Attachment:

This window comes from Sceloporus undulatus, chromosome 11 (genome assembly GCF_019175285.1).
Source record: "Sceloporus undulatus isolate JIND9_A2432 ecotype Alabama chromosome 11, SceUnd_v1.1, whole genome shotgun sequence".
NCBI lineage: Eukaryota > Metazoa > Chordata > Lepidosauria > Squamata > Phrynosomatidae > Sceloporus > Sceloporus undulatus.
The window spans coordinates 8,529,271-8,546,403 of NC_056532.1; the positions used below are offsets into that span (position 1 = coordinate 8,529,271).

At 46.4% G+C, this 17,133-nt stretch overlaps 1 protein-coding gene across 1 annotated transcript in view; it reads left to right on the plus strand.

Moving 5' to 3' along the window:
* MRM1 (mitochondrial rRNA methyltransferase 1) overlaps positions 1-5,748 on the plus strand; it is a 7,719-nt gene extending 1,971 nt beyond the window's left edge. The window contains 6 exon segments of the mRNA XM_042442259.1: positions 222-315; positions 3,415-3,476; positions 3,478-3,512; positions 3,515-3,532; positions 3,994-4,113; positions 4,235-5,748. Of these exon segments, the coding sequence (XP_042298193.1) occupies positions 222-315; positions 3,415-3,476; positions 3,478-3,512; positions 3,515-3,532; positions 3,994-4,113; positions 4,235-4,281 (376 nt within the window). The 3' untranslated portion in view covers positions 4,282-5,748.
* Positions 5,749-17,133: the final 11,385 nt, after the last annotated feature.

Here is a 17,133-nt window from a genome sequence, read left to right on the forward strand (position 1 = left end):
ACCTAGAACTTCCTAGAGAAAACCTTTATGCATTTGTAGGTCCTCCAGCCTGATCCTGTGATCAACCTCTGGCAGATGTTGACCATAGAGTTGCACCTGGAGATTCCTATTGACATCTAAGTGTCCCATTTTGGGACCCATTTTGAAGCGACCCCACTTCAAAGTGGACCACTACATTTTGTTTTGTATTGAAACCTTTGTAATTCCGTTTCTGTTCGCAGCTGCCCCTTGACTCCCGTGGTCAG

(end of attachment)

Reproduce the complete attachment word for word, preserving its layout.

This window comes from Sceloporus undulatus, chromosome 11 (genome assembly GCF_019175285.1).
Source record: "Sceloporus undulatus isolate JIND9_A2432 ecotype Alabama chromosome 11, SceUnd_v1.1, whole genome shotgun sequence".
NCBI lineage: Eukaryota > Metazoa > Chordata > Lepidosauria > Squamata > Phrynosomatidae > Sceloporus > Sceloporus undulatus.
The window spans coordinates 8,529,271-8,546,403 of NC_056532.1; the positions used below are offsets into that span (position 1 = coordinate 8,529,271).

At 46.4% G+C, this 17,133-nt stretch overlaps 1 protein-coding gene across 1 annotated transcript in view; it reads left to right on the plus strand.

Moving 5' to 3' along the window:
* MRM1 (mitochondrial rRNA methyltransferase 1) overlaps positions 1-5,748 on the plus strand; it is a 7,719-nt gene extending 1,971 nt beyond the window's left edge. The window contains 6 exon segments of the mRNA XM_042442259.1: positions 222-315; positions 3,415-3,476; positions 3,478-3,512; positions 3,515-3,532; positions 3,994-4,113; positions 4,235-5,748. Of these exon segments, the coding sequence (XP_042298193.1) occupies positions 222-315; positions 3,415-3,476; positions 3,478-3,512; positions 3,515-3,532; positions 3,994-4,113; positions 4,235-4,281 (376 nt within the window). The 3' untranslated portion in view covers positions 4,282-5,748.
* Positions 5,749-17,133: the final 11,385 nt, after the last annotated feature.

Here is a 17,133-nt window from a genome sequence, read left to right on the forward strand (position 1 = left end):
ACCTAGAACTTCCTAGAGAAAACCTTTATGCATTTGTAGGTCCTCCAGCCTGATCCTGTGATCAACCTCTGGCAGATGTTGACCATAGAGTTGCACCTGGAGATTCCTATTGACATCTAAGTGTCCCATTTTGGGACCCATTTTGAAGCGACCCCACTTCAAAGTGGACCACTACATTTTGTTTTGTATTGAAACCTTTGTAATTCCGTTTCTGTTCGCAGCTGCCCCTTGACTCCCGTGGTCAG